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UMSOP Joins Million Hearts for “Team Up. Pressure Down.” Pioneer Challenge

Pharmacists, students, and the University community partner with nationwide initiative to lower blood pressure and prevent hypertension through pharmacist-patient engagement.

By Malissa Carroll
December 5, 2012

One in three adults in the United States has high blood pressure. However, the lack of warning signs and symptoms associated with this condition allow it to remain undiagnosed in many individuals, putting them at risk for a heart attack or stroke.

Established by the Department of Health and Human Services (HHS) in September 2011, Million Hearts is a national initiative led by the Centers for Disease Control and Prevention (CDC) and the Centers for Medicare & Medicaid Services (CMS) that brings together communities, health systems, non-profit organizations, federal agencies, and private sector partners to make a lasting impact against cardiovascular disease and prevent one million heart attacks and strokes over five years. The initiative’s newly launched “Team Up. Pressure Down.” program strives to build upon the patient-pharmacist relationship, helping pharmacists work with patients to lower blood pressure and prevent hypertension.

“This campaign is a great way for our students to work together with their community preceptors to engage the patients that they see on a higher level, helping them understand their blood pressure and what impact it has on their health” says Cherokee Layson-Wolf, PharmD, CGP, BCACP, FAPhA, assistant dean for experiential learning at the University of Maryland School of Pharmacy. “It provides great resources for students to share with their rotation sites to educate pharmacists and patients on the campaign.”

Team Up. Pressure Down. partners with organizations from across the public and private health sectors to offer free tools and resources to help patients work with their pharmacists to manage high blood pressure and track and take their medications as directed between doctor visits. The University of Maryland School of Pharmacy’s Patients, Pharmacists, Partnerships (P3) Program™ will partner with the national program by providing information about the initiative to its specially trained pharmacists and collecting data on the impact of pharmacists’ interventions developed as part of this initiative.

“This initiative is critical in highlighting the impact that pharmacists, particularly our Maryland P3 Program pharmacists, can have on controlling blood pressure, increasing adherence to medications, decreasing and preventing side effects, and reducing mortality related to high blood pressure and other medical conditions,” says Magaly Rodriguez de Bittner, PharmD, CDE, FAPhA, professor and chair of the Department of Pharmacy Practice and Science and director of the Maryland P3 Program. “We are very excited about participating in this initiative and partnering with CDC and Millions Hearts for this initiative.”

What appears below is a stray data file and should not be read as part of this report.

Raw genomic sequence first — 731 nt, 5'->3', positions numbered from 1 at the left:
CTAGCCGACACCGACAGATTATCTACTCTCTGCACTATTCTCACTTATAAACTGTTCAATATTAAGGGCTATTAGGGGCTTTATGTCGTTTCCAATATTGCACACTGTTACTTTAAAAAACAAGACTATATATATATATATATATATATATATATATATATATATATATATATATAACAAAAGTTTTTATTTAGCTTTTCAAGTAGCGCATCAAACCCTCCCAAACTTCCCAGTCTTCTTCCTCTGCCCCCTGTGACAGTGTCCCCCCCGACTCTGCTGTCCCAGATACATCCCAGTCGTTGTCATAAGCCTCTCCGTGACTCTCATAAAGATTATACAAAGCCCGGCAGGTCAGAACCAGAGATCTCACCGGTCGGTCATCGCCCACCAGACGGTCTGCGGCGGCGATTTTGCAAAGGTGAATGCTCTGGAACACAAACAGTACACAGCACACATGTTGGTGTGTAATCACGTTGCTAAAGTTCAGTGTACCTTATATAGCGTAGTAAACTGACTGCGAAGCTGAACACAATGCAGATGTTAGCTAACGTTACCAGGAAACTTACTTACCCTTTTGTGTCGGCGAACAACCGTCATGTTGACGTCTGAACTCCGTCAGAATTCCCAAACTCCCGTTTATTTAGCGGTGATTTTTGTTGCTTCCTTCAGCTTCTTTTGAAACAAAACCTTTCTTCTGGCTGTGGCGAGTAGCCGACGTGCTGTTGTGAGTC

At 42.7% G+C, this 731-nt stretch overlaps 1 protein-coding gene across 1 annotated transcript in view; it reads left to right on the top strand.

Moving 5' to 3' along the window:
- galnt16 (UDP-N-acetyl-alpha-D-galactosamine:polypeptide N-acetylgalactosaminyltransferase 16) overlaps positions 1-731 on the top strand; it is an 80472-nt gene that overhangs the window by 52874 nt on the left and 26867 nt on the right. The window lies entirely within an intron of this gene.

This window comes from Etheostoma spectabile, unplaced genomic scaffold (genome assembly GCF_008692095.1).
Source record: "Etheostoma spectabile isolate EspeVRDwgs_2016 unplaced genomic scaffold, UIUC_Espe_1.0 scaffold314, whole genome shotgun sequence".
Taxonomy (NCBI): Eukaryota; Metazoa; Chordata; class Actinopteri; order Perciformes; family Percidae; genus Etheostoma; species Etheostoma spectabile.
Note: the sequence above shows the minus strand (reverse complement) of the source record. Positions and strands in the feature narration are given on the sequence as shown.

In addition to involving pharmacists in the program, members of Operation Heart from the American Pharmacists Association-Academy of Student Pharmacists (APhA-ASP) at the School of Pharmacy will organize the launch of a week-long campaign to educate pharmacy students about the Million Hearts initiative. The campaign will launch during American Heart Month in February 2013 and feature a number of events highlighting heart disease prevention, culminating with a campus-wide health fair.

Students will also help engage preceptors in the program using Team Up. Pressure Down. toolkits that allow students, working with their preceptors, to design an event for the community pharmacy setting to help educate patients about the importance of medication adherence to blood pressure medications.

“Students and pharmacists from the University of Maryland School of Pharmacy will serve as a resource to other community pharmacists as they begin to incorporate Team Up. Pressure Down. materials into their current practice,” says Layson-Wolf. “We look forward to engaging the pharmacy community in Maryland and educating patients about the importance of maintaining a healthy blood pressure.”

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